Saturday, December 22, 2012

Studiyng the Quran and Judaism & Christianity

Will this attract attention?

The University of NottinghamDepartment ofTheology and Religious Studies
Return to the Origins: The Qur'ān's Reformation of Judaism and Christianity20 - 21 January 2013, The University of Nottingham
A meeting of leading international scholars dedicated to the questionof how the Quran relates to forms of Judaism and Christianity of itstime.
ReformationIn several ways, the Qur’ān presents itself within a true Abrahamictradition that has been compromised. It accuses Gentiles, Jews, andChristians respectively, individually as well as summarily, of aseries of transgressions whose precise nature has been subject to muchrecent discussion: among them are scriptural or exegetical distortion(taḥrīf ), impure monotheism (shirk), and denial of revelation (kufr).It also portrays its religious criticism in terms of a return to theAbrahamic origins of true monotheism. Finally, it repeats and reshapestraditional material. Understanding the Qur’ān therefore necessitatesan appreciation of how it balances continuity and change in what itnegates and in what it affirms.Recent Trends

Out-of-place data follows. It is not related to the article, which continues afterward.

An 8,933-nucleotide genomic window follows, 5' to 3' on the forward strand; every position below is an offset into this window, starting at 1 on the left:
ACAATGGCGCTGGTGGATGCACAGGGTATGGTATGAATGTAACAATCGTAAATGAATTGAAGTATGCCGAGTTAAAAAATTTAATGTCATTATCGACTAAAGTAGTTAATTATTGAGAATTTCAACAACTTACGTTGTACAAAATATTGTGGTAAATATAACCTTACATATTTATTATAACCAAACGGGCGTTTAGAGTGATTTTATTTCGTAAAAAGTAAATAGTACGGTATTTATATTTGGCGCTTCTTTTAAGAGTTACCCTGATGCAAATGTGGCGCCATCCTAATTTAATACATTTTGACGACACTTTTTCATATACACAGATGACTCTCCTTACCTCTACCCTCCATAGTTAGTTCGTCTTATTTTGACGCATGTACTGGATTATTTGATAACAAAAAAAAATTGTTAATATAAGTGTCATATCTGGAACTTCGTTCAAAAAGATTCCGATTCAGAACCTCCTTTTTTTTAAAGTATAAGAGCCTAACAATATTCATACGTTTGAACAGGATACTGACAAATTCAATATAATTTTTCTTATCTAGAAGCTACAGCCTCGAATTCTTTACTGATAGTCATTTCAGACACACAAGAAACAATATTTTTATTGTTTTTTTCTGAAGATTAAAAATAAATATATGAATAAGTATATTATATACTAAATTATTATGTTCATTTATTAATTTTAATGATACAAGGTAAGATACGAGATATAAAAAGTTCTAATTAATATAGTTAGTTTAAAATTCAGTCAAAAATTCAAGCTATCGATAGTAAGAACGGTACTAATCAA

In modern scholarship, efforts to portray the Qur’ān as in dialoguewith previous religious traditions have yielded important insights.Likewise, scholars continue to emphasise correctly that one mustunderstand the Qur’ān on its own terms and in clear distinction fromprevious traditions. Both tendencies are combined, with differentemphases, in several recent publications, among them the recentvolumes edited by Gabriel Said Reynolds, as well as the co-editedvolume by Angelika Neuwirth, Michael Marx, and Nicolai Sinai. Theseand many other studies illustrate the potential of integrating“literary” and “historical” approaches.The Colloquium
A group of experts is invited to evaluate the Qur’ān’s continuity interms of the specific changes it advocates, and to study its polemicsand self-perception in light of its responses to Late Antiquediscourse as manifested especially, but not exclusively, in Jewish andChristian literature. We would explore how the creative tensionbetween tradition and reform manifests itself in all aspects of theQur’ān, including law, narrative and polemics. Such studies couldinclude, but are not restricted to, inquiries into how specificQur’ānic passages (or entire surahs) can be read as engaging relevantlate antique texts or concepts, how the Qur’an modulates particularthemes or concepts in dialogue with previous tradition, or morebroadly how the Qur’an presents itself vis-à-vis Gentiles, Jews, andChristians.


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